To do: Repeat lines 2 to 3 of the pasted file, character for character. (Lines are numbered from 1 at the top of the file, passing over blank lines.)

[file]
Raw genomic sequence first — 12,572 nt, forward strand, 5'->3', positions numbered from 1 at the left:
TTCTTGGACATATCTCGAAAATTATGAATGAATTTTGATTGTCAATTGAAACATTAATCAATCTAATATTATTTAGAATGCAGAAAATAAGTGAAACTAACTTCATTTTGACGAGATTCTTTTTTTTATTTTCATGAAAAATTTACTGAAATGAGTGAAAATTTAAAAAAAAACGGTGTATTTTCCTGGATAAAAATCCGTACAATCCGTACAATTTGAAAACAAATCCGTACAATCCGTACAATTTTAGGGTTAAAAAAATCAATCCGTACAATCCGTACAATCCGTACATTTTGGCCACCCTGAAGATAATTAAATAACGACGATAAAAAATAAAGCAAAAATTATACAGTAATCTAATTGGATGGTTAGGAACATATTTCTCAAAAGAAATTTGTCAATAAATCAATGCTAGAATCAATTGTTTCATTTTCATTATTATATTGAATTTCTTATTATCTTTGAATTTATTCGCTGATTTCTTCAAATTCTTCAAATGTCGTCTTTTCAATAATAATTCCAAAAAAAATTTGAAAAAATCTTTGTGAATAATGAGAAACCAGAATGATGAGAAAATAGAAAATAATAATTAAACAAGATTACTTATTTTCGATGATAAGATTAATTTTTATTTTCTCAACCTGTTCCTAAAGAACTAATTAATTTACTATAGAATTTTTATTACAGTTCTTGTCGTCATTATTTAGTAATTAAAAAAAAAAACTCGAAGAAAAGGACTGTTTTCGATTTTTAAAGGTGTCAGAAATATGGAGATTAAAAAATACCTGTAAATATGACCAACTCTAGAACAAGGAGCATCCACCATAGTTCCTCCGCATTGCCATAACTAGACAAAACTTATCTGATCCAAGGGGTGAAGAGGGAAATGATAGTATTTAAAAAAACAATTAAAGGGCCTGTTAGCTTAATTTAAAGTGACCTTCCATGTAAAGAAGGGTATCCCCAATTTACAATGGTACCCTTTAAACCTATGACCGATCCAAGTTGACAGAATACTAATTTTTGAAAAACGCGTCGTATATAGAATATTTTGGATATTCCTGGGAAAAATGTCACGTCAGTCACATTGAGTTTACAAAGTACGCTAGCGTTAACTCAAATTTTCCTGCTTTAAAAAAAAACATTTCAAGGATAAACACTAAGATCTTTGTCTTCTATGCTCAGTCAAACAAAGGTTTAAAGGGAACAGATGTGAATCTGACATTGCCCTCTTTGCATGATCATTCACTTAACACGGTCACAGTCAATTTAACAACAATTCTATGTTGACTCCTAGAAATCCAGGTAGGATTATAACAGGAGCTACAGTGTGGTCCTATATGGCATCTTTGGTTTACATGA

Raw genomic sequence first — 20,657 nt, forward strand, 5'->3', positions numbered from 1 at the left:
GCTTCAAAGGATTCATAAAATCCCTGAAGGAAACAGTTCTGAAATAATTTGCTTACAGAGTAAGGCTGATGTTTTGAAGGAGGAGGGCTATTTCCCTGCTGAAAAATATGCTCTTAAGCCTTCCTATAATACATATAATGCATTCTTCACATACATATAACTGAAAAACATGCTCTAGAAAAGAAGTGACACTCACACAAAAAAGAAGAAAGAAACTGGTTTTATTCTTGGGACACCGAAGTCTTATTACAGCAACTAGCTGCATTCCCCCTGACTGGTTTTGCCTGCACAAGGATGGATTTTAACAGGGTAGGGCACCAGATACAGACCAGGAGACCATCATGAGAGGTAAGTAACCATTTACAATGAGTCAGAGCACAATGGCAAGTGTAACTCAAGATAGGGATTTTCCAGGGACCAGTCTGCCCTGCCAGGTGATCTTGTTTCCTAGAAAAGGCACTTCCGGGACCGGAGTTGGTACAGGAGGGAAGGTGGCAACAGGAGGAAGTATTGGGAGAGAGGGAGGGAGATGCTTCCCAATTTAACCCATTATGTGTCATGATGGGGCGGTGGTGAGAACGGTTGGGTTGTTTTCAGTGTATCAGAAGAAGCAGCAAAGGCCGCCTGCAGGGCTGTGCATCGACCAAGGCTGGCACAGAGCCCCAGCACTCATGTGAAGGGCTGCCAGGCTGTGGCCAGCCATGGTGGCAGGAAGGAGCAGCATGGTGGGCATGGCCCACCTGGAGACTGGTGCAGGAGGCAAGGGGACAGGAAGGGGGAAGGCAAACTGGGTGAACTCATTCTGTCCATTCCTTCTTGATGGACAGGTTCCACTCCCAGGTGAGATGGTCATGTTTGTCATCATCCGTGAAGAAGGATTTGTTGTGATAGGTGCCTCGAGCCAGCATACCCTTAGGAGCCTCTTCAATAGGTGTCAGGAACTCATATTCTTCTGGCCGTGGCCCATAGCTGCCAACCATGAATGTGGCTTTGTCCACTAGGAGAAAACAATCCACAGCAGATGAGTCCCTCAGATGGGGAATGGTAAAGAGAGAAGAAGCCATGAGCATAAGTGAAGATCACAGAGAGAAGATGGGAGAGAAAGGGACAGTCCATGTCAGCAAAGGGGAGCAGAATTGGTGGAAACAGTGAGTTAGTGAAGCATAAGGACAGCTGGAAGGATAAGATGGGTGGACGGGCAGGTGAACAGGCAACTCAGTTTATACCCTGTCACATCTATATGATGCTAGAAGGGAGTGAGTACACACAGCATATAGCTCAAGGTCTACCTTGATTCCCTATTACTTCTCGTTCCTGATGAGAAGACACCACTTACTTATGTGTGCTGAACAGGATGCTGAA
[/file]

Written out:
TTCTTGGACATATCTCGAAAATTATGAATGAATTTTGATTGTCAATTGAAACATTAATCAATCTAATATTATTTAGAATGCAGAAAATAAGTGAAACTAACTTCATTTTGACGAGATTCTTTTTTTTATTTTCATGAAAAATTTACTGAAATGAGTGAAAATTTAAAAAAAAACGGTGTATTTTCCTGGATAAAAATCCGTACAATCCGTACAATTTGAAAACAAATCCGTACAATCCGTACAATTTTAGGGTTAAAAAAATCAATCCGTACAATCCGTACAATCCGTACATTTTGGCCACCCTGAAGATAATTAAATAACGACGATAAAAAATAAAGCAAAAATTATACAGTAATCTAATTGGATGGTTAGGAACATATTTCTCAAAAGAAATTTGTCAATAAATCAATGCTAGAATCAATTGTTTCATTTTCATTATTATATTGAATTTCTTATTATCTTTGAATTTATTCGCTGATTTCTTCAAATTCTTCAAATGTCGTCTTTTCAATAATAATTCCAAAAAAAATTTGAAAAAATCTTTGTGAATAATGAGAAACCAGAATGATGAGAAAATAGAAAATAATAATTAAACAAGATTACTTATTTTCGATGATAAGATTAATTTTTATTTTCTCAACCTGTTCCTAAAGAACTAATTAATTTACTATAGAATTTTTATTACAGTTCTTGTCGTCATTATTTAGTAATTAAAAAAAAAAACTCGAAGAAAAGGACTGTTTTCGATTTTTAAAGGTGTCAGAAATATGGAGATTAAAAAATACCTGTAAATATGACCAACTCTAGAACAAGGAGCATCCACCATAGTTCCTCCGCATTGCCATAACTAGACAAAACTTATCTGATCCAAGGGGTGAAGAGGGAAATGATAGTATTTAAAAAAACAATTAAAGGGCCTGTTAGCTTAATTTAAAGTGACCTTCCATGTAAAGAAGGGTATCCCCAATTTACAATGGTACCCTTTAAACCTATGACCGATCCAAGTTGACAGAATACTAATTTTTGAAAAACGCGTCGTATATAGAATATTTTGGATATTCCTGGGAAAAATGTCACGTCAGTCACATTGAGTTTACAAAGTACGCTAGCGTTAACTCAAATTTTCCTGCTTTAAAAAAAAACATTTCAAGGATAAACACTAAGATCTTTGTCTTCTATGCTCAGTCAAACAAAGGTTTAAAGGGAACAGATGTGAATCTGACATTGCCCTCTTTGCATGATCATTCACTTAACACGGTCACAGTCAATTTAACAACAATTCTATGTTGACTCCTAGAAATCCAGGTAGGATTATAACAGGAGCTACAGTGTGGTCCTATATGGCATCTTTGGTTTACATGA

Raw genomic sequence first — 20,657 nt, forward strand, 5'->3', positions numbered from 1 at the left: